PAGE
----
‘Riders Rewind – Mother’s Day

Miss the last RoughRiders game? Catch up on the action or relive the highlights with ‘Riders Rewind, a daily capsule of yesterday’s big moments. Listen to previous editions of ‘Riders Rewind here.

Highlights from the back-and-forth Mother’s Day affair between Frisco and Corpus Christi. ‘Riders prevailed 7-5. The game featured three ties and four lead changes. Click here to read the full game recap.

At age 17, Michael De Leon (pictured above) became the youngest player in franchise history to play in a RoughRiders game. The infielder from the Dominican Republic doubled softly down the left field line, scored a run and turned the game-winning double play. Not too shabby a start.

In his final game as a RoughRider, Chris Grayson had three base hits, a double, a run scored and another driven home. Grayson received news of his assignment to Advanced-A Myrtle Beach after the game.

Also, congratulations to Ryan Bores on his first career win at the Double-A level. The righty from Ohio pitched the final two innings and allowed one run on three hits and one walk.

 

Enjoy the highlights and thanks for tuning in.

-Chris V.

 

‘Riders Rewind – May 10

Miss the last RoughRiders game? Catch up on the action or relive the highlights with ‘Riders Rewind, a daily capsule of yesterday’s big moments. Listen to previous editions of ‘Riders Rewind here.

Frisco dropped the first game in their series with Corpus Christi 5-1 on Saturday night. The RoughRiders wore their pink jerseys for the second straight night and finished 1-1 in the rosy outfits. Click here to read the full game recap.

The ‘Riders fell behind 2-0 in the first inning of Joe Saunders’ second rehab appearance. The game turned in the third when Jake Smolinski grounded out to short. Smolinski hit the ball sharply to the edge of the infield and appeared to beat out a long throw from Corpus Christi shortstop Jio Mier.

First base umpire Ryan Simmons did not see the call that way, however, and an enraged Smolinski was ejected from the game. He was joined by his field manager, Jason Wood, not long after. The ‘Riders would have potentially had runners on first and second with one out, but the call took the wind out of the proverbial sails as the ‘Riders left 13 men stranded on Saturday.

The team has already clinched a winning record on the eight-game homestand, which concludes on Mother’s Day afternoon against the Hooks. Coverage starts 1:40 p.m. on www.ridersbaseball.com.

 

Enjoy the highlights and thanks for tuning in.

-Chris V.

 

‘Riders Rewind – May 8

Crew_DeuceMiss the last RoughRiders game? Catch up on the action or relive the highlights with ‘Riders Rewind, a daily capsule of yesterday’s big moments. Listen to previous editions of ‘Riders Rewind here.

On a soggy, cool night at Dr Pepper Ballpark, the RoughRiders took the series opener from the Corpus Christi Hooks, 5-3. Click here to read the full game recap.

Thursday’s game marked the first time the ‘Riders lineup did not include either Rougned Odor or Luis Sardinas. For at least one night, their absence did not rain too heavily on the offensive output (as it seemed the weather would inititially.)

In addition to a red-hot Tomás Telis, the bottom of the order generated considerable momentum on Thursday night. Teodoro Martinez, Jake Skole and Edwin Garcia batted a combined 6-for-11 at the dish and scored three runs.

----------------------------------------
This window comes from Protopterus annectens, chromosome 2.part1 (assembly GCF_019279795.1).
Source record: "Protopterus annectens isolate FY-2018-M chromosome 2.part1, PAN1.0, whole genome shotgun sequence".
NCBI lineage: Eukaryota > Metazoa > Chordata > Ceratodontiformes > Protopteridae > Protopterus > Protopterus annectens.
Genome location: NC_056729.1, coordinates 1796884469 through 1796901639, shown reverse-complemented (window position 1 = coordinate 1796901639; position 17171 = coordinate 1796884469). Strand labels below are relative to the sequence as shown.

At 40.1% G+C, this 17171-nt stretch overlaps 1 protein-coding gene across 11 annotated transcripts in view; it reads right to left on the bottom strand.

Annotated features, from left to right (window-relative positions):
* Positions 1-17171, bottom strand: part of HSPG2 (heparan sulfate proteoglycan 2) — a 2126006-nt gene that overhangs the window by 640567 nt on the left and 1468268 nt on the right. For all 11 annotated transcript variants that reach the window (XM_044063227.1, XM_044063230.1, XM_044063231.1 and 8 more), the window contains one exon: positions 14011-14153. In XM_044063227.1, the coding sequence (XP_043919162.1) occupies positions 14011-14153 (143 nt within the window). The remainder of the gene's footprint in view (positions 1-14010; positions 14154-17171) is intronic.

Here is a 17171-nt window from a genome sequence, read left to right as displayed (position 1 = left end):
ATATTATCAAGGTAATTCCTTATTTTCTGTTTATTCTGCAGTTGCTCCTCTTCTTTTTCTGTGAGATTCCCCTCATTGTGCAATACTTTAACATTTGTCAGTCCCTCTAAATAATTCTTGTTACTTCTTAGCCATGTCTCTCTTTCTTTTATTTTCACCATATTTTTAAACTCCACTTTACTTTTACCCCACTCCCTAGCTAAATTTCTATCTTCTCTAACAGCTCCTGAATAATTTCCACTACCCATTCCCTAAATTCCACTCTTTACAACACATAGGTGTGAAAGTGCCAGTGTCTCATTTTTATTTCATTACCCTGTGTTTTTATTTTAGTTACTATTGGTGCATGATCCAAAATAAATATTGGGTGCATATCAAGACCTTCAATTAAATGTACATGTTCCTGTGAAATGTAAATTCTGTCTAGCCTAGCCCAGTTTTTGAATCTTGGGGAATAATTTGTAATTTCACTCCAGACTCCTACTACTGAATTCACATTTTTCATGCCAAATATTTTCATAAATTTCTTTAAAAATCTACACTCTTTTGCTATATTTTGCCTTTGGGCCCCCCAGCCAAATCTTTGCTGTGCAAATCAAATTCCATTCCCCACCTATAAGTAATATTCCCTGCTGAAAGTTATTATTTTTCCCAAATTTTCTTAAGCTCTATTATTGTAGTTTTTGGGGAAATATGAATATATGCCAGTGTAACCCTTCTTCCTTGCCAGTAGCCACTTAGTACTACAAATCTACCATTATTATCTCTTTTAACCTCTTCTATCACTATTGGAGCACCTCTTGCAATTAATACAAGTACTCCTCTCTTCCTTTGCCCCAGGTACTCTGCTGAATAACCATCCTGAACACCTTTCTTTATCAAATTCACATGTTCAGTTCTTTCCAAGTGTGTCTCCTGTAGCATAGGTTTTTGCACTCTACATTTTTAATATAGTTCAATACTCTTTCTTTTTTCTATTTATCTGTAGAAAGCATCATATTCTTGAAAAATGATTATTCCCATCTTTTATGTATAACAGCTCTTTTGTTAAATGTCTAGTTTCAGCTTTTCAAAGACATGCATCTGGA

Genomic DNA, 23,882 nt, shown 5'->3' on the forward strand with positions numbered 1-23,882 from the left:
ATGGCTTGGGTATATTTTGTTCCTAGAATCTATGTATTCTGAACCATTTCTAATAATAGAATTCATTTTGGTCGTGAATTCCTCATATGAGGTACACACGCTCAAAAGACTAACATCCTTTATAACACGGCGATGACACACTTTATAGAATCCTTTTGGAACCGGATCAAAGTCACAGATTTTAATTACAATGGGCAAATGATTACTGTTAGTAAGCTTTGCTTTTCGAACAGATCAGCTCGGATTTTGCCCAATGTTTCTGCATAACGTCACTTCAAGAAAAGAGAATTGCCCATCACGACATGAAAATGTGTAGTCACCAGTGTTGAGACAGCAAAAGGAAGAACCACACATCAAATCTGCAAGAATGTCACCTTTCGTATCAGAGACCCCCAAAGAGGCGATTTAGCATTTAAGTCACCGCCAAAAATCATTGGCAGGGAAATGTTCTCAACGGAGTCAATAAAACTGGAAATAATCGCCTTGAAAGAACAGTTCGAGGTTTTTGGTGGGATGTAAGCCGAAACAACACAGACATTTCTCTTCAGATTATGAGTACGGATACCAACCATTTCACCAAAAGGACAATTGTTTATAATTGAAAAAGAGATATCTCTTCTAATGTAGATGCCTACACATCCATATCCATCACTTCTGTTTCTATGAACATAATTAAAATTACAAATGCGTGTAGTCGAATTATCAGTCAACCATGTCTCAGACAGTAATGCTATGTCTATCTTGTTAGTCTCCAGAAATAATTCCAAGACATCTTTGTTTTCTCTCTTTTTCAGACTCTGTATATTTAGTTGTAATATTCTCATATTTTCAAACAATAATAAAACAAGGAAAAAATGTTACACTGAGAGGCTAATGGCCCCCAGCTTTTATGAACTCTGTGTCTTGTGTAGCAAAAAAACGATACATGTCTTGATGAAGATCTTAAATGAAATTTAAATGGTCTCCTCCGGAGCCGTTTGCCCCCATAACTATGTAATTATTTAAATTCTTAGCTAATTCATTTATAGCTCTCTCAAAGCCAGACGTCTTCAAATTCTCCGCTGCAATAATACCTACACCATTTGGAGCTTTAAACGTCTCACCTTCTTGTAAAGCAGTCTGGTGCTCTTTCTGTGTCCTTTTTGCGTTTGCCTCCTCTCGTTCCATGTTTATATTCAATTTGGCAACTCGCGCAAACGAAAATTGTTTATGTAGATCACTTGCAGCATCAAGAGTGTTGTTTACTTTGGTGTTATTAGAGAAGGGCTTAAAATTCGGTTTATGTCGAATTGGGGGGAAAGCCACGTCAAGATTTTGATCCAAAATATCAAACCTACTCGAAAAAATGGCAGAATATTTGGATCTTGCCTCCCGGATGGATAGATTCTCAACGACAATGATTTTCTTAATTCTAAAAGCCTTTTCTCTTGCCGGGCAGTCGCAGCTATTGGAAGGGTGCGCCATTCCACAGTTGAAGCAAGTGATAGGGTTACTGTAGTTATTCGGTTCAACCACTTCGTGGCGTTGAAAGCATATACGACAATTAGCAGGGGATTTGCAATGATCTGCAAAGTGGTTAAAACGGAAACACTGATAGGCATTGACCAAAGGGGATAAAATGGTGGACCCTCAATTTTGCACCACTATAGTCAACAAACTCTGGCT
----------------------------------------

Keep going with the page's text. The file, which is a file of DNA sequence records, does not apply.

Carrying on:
The ‘Riders moved to 4-1 on the current homestand and can clinch a winning record for the eight-game stretch with win over Corpus Christi Friday night. Coverage starts 6:40 p.m. on www.ridersbaseball.com.

 

Enjoy the highlights and thanks for tuning in.

-Chris V.

 

The Case for Brett Nicholas, Texas League Player of the Year

8666446276_e9b9971773_h

Odds are against ‘Riders first baseman Brett Nicholas, but he deserves consideration for the league’s Player of the Year Award

The ballots are in. The counters are at work, tabulating the totals. Hopefully it won’t come down to the definition and value of a hanging chad. (UPDATE: Corpus Christi’s George Springer has won the award)

Yesterday, Alex and I, along with others around the league, were asked to turn in our votes for the Texas League Postseason All-Star team, Player of the Year award winner, Pitcher of the Year selection and Manager of the Year candidate. The awards are expected to be announced today.

The only stipulation in the voting was that you could not vote for players on your team, so, neither Alex nor I could vote for RoughRiders players. The voting included a ballot filled with the following positions: 1B, 2B, 3B, SS, C, 3 OF and 6 pitchers. There were two columns: one for “1st Team” and another for “2nd team.” So that means we could vote for two 1B, two 2B (etc).

While it was time-consuming and thought-provoking, save for a few players, I thought selecting this season’s Texas League All-Stars was not too difficult. While there are a few deserving candidates, it didn’t take long to pen down David Martinez for Pitcher of the Year in the circuit. As for Manager of the Year, that one was rather easy for me as well.

Then we came to Player of the Year.

The Candidates

So, should I vote for Anthony Aliotti?

The Midland first baseman spent around two thirds of the season crushing Texas League pitching to the tune of a .350 average, .452 on-base percentage and .993 OPS–all league highs, and with enough plate appearances to qualify, Aliotti will finish first in all three of these categories. He has really struggled at Triple-A, but that should not matter. This is Texas League Player of the Year.

George Springer, MiLB.com

George Springer, MiLB.com